Milan Cathedral, Duomo di Milano, one of the largest churches in the world
Editor’s Note: This is the second in a five-part series on best practices for operating a culturally and globally diverse real estate company. See Part 1.
Owner and CEO Giorgio Viganò Real Estate Milano, Italy
Founded in 1960, Giorgio Viganò Real Estate is headed by 29-year real estate veteran Benedetta Viganò. The company, a member of Leading Real Estate Companies of the World® (LeadingRE), enjoys a healthy, active market in Milan for a variety of reasons. Here, Viganò shares why being prepared to do business in a global environment is key to the company’s continued success.
What is the size of your firm? Benedetta Viganò: We have one office with five sales associates.
Please describe current market conditions. What are some of the biggest drivers of business? BV: The real estate market in Milano is actually very good and very active compared to the rest of the country. The most important trend is that the city has become, since the EXPO in 2015 (a universal exposition hosted by Milan, which ran from May through October), the point of reference for investments, both residential and commercial.
What are some of the challenges and opportunities in operating a global real estate business?
BV: Italy has signed the Reciprocity Act, therefore, almost anyone can buy if the Italian can buy in their countries. Some of our biggest challenges are: explaining to clients coming from countries where we cannot buy, why they cannot buy here; financing, if they need a mortgage; or advising if they want to buy a property here with an offshore company. Opportunities are many, however, and surely the most important factor is the word-of-mouth—if you sell a property to a foreign buyer, they will certainly refer your company to friends and clients because they know you are an expert and they trust you because you respect their culture.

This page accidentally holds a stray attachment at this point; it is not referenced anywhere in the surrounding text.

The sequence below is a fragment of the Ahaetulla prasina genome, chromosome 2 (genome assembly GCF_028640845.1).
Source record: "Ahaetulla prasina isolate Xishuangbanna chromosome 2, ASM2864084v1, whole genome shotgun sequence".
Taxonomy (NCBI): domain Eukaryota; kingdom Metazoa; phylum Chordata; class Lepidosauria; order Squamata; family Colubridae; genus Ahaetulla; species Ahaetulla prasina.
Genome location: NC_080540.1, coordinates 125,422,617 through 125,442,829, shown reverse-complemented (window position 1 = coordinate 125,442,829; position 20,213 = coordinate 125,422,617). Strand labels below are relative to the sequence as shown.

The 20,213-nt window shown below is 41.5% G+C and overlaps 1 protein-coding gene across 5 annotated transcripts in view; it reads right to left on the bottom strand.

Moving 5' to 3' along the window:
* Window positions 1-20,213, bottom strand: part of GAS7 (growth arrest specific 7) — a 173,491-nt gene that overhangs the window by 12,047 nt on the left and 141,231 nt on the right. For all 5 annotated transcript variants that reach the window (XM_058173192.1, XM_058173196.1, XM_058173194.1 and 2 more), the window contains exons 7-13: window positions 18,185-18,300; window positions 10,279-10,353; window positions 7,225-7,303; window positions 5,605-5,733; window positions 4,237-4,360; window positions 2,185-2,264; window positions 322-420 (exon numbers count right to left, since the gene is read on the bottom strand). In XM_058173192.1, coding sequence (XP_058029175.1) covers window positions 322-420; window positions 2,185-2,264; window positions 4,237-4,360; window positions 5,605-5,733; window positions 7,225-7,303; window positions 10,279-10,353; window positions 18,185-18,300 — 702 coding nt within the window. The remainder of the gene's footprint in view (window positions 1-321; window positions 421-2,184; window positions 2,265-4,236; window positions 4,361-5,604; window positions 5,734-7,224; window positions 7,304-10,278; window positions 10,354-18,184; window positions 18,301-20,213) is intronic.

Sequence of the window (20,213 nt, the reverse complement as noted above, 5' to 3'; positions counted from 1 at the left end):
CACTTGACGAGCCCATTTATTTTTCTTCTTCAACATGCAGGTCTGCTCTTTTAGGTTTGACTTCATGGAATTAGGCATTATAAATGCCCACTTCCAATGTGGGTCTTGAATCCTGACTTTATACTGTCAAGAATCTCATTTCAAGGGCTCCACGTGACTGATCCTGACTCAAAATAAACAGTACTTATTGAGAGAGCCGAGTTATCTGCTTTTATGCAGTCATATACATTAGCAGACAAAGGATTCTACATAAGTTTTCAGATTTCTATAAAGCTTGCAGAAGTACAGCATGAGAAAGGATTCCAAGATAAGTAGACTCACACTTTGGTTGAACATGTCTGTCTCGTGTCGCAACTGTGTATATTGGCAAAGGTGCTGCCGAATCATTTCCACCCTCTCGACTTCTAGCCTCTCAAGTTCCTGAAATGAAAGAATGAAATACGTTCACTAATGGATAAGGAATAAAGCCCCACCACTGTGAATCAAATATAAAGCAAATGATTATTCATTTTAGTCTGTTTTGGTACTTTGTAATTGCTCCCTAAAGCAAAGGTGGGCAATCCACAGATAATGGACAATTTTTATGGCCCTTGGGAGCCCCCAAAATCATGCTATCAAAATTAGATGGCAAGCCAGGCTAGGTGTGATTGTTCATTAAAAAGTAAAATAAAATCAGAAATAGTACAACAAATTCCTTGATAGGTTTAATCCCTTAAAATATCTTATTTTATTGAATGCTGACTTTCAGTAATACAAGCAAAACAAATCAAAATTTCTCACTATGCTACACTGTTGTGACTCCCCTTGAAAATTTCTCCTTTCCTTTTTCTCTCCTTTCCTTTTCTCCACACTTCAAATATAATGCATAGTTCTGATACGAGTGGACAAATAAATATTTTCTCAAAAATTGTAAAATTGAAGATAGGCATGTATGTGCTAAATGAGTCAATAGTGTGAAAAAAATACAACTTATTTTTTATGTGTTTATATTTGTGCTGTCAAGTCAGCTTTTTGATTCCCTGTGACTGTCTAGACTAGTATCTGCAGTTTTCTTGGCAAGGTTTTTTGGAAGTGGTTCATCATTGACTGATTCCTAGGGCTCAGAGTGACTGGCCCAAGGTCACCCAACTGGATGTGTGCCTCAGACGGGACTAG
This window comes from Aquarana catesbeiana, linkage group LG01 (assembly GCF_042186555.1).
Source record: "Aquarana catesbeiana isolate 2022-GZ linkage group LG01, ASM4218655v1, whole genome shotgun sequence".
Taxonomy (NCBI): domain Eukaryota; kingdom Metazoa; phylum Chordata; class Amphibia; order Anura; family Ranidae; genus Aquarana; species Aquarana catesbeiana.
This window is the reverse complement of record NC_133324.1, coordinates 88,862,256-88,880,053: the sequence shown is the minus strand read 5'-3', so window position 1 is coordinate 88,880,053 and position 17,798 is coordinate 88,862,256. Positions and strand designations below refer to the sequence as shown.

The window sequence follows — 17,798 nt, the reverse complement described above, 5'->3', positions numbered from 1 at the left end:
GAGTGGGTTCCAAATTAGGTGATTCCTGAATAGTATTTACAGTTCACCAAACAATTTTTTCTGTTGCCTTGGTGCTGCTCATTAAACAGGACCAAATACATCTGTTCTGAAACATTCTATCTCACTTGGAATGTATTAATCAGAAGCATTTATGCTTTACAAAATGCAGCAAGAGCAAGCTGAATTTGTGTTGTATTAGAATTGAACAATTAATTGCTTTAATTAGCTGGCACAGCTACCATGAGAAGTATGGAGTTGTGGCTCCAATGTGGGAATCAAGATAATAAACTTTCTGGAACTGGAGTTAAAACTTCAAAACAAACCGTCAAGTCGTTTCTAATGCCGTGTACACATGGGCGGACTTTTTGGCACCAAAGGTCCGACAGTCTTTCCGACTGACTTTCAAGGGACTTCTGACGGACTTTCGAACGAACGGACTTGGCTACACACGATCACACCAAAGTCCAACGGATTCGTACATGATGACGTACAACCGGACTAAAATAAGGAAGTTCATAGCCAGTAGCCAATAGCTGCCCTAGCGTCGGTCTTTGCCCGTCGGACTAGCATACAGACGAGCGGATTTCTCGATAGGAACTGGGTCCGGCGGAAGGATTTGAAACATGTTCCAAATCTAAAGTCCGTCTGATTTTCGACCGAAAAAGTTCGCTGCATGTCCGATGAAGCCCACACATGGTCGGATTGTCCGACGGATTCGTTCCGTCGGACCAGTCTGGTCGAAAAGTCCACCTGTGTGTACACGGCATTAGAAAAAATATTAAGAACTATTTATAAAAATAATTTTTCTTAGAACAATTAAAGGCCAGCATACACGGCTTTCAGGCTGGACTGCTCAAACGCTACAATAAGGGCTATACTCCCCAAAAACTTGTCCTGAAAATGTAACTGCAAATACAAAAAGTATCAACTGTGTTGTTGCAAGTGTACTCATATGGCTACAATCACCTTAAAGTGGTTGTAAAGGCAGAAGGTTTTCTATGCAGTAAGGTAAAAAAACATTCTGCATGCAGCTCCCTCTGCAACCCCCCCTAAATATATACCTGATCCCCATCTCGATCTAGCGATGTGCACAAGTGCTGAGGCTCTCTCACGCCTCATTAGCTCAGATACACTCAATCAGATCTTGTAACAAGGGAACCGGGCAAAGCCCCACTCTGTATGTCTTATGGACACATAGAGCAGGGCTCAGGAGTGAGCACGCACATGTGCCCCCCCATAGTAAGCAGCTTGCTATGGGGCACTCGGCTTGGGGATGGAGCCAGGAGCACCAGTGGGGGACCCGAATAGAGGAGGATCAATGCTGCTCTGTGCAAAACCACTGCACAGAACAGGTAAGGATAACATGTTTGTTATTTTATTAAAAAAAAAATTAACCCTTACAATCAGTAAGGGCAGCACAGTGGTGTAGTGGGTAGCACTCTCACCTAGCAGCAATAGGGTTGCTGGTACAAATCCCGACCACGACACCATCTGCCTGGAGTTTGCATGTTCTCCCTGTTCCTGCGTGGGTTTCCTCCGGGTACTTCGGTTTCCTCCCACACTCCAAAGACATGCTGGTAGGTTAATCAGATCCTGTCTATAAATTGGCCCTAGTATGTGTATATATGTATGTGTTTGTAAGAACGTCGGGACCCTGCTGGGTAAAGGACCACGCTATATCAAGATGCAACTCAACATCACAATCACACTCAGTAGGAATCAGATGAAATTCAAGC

Has Milan become more culturally diverse in recent years?
BV: Before the EXPO 2015, Milano was mostly a city for local first-time homebuyers, although it has always been very attractive from a rental point of view, as the city is home to the most important Italian universities. Today, however, Milan is home to international schools, as well as very important hospitals and fashion brands.
Why did you choose to become part of LeadingRE, and how has it helped you succeed on a global playing field? BV: Our company is the first non-U.S. member to have joined LeadingRE when it was still RELO. Being part of this great network for 16 years has allowed us to place ourselves above the majority of our competitors. Many clients contact us because they know we can provide global exposure. Our continuous presence at conferences has helped us to understand the cultural differences of other countries, thanks to the knowledge of colleagues from other countries and sessions dedicated to the international real estate markets. It is also very easy to refer clients, as we are able to describe the company to our client since we know them personally. From our point of view, we are very relaxed when we refer a client to a LeadingRE member, as we know the network only signs with the best of the best.
Why is sensitivity toward cultural diversity necessary for any real estate firm path forward?
BV: Clients who want to move to other countries need to be understood and respected. It is always scary to buy where you are a foreign citizen, as sometimes it might take years before you are able to embrace another culture that may be very different from yours.